June is National Alzheimer’s & Brain Awareness Month

By EVELYN JACKSON COLUMNIST,

For those who know me, they are well aware that purple is my favorite color. That being said, this month is National Alzheimer’s and Brain Awareness Month and guess what the awareness color is? It’s purple.

Worldwide, 47 million people are living with Alzheimer’s and other forms of dementia. No matter how common it may be, Alzheimer’s is not a normal part of aging. According to the Alzheimer’s Association, Alzheimer’s is a disease that attacks the brain. It is defined by progressive mental deterioration that can occur in middle or old age due to generalized degeneration of the brain. It is the most common form of dementia. Because it is a progressive disease, symptoms gradually worsen over the years. In its early stages, memory loss is mild, but late-stage Alzheimer’s can affect an individual’s ability to communicate and respond to his or her environment.

Researchers have known for several years that being overweight and having Type 2 diabetes can increase the risk of developing Alzheimer’s disease. But they’re now beginning to talk about another form of diabetes: Type 3 diabetes. This form of diabetes is associated with Alzheimer's disease.Type 3 diabetes occurs when neurons in the brain become unable to respond to insulin, which is essential for basic tasks, including memory and learning. Some researchers believe insulin deficiency is central to the cognitive decline of Alzheimer’s disease. Mayo Clinic’s Florida and Rochester campuses recently participated in a multi-institution clinical study, testing whether a new insulin nasal spray can improve Alzheimer’s symptoms. The results of that study are forthcoming.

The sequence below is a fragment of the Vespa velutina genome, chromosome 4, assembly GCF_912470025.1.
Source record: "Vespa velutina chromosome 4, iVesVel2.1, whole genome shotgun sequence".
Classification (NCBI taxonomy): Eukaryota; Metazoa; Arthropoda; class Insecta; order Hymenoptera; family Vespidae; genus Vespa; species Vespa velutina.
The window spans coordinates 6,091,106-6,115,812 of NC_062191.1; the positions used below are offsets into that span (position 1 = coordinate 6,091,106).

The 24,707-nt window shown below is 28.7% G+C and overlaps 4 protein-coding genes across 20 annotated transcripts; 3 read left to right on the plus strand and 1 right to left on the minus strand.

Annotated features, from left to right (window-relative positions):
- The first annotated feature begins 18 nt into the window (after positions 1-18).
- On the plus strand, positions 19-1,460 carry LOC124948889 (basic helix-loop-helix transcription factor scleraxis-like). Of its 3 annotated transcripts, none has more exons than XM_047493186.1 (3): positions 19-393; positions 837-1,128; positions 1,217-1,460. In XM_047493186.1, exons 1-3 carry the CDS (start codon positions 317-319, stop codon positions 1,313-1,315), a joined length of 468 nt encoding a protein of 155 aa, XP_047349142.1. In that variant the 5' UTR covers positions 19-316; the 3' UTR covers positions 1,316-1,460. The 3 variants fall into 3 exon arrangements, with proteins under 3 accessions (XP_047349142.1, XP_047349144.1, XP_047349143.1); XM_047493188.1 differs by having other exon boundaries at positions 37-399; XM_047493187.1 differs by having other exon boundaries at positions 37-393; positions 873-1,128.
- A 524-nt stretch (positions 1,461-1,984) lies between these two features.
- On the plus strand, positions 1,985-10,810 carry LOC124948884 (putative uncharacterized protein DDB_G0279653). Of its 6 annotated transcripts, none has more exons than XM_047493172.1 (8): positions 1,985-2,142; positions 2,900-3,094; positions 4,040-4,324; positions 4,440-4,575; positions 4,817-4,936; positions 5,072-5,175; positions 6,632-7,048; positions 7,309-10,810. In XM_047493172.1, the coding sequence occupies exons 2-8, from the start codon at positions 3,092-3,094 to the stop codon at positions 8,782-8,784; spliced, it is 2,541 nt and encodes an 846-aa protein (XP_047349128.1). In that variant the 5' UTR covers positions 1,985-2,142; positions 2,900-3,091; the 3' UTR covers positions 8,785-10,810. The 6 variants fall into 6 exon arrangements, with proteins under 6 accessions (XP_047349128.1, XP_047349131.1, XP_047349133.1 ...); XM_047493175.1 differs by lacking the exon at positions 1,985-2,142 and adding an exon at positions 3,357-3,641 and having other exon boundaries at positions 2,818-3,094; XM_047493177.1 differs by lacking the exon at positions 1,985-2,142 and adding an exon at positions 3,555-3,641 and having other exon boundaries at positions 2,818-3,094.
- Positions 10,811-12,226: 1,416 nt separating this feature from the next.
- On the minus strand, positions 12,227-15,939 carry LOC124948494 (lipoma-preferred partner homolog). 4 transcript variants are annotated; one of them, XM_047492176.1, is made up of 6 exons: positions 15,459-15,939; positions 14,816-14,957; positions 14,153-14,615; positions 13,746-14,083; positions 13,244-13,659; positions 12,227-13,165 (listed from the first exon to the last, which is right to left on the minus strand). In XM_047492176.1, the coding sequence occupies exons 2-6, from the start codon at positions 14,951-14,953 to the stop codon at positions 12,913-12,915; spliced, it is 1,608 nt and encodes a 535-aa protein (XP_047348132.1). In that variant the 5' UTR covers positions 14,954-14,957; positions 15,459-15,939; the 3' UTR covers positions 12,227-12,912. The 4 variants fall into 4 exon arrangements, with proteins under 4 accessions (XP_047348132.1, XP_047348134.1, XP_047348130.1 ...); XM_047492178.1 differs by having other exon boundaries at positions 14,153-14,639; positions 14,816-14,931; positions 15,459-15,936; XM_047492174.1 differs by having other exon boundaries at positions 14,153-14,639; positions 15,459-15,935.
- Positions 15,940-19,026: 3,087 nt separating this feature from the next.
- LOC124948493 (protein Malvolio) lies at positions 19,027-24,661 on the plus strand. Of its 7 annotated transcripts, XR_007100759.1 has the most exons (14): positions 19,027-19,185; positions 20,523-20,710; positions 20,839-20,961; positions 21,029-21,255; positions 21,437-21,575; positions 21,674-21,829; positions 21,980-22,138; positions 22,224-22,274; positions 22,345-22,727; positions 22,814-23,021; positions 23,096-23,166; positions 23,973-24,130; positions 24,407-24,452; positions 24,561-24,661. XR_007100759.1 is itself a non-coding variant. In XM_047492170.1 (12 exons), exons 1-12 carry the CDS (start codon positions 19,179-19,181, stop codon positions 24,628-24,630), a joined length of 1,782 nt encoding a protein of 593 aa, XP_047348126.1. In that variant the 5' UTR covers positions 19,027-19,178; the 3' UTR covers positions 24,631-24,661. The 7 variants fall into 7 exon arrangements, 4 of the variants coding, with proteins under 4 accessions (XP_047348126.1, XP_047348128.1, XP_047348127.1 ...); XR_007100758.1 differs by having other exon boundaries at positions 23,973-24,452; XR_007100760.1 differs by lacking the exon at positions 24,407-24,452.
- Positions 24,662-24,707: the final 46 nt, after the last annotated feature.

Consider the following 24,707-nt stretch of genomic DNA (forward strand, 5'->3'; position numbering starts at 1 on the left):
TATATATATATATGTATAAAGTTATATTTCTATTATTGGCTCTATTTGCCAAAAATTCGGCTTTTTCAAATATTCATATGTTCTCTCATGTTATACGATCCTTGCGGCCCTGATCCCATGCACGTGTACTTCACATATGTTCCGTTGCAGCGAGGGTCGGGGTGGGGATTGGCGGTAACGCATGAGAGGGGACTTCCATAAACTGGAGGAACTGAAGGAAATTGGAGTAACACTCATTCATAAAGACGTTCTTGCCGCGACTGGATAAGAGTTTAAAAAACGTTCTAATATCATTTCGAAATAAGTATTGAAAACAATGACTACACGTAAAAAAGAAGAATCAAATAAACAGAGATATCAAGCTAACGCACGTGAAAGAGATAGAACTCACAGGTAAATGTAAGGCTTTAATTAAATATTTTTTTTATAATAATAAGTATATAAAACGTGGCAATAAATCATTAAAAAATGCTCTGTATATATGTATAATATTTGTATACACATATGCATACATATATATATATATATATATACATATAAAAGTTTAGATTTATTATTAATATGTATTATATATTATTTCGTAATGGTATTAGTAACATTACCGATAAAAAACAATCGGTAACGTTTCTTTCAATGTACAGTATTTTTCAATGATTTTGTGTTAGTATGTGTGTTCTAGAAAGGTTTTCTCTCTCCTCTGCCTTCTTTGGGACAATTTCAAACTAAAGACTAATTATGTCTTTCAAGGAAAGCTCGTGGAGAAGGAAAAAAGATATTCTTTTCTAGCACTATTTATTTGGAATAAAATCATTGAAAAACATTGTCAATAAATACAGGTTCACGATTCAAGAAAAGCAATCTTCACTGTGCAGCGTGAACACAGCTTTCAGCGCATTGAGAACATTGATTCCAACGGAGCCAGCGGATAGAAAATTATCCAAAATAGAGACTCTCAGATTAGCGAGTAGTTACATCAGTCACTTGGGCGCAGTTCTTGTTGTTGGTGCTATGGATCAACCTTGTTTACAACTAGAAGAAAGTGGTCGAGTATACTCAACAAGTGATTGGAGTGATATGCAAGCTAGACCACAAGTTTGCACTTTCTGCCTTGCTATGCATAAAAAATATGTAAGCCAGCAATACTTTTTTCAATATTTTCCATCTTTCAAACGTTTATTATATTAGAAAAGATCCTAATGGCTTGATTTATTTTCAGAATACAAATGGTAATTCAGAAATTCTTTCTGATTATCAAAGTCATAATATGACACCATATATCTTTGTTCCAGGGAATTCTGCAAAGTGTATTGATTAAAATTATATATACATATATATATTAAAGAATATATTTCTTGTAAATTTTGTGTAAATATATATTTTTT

If your loved one is experiencing a decline in memory, thinking or reasoning skills, it may be a sign your loved one has Alzheimer’s or dementia. Here are some of the common symptoms of Alzheimer’s. (Signs and symptoms may vary from one individual to the next.)

• Memory loss that disrupts daily life

• Challenges in planning or solving problems

• Difficulty completing familiar tasks at home, at work or at leisure

• Confusion with time or place

• Trouble understanding visual images and spatial relationships

• New problems with words in speaking or writing

• Misplacing things and losing the ability to retrace steps

• Decreased or poor judgement

• Withdrawal from work or social activities

• Changes in mood and personality

Unlike Alzheimer’s, dementia is not a specific disease, Rather, dementia is a general term used to describe any mental decline that is severe enough to interfere with one’s daily life. Dementia can be marked by memory disorders, personality changes and impaired reasoning. Any diagnosis of dementia or Alzheimer’s can be unsettling, both for the one living with dementia, and his or her loved ones. If you have received this diagnosis for yourself, or your loved one, do not lose hope. There is support for people living with Alzheimer’s and their caregivers. For more information on Alzheimer’s disease, visit alz.org.

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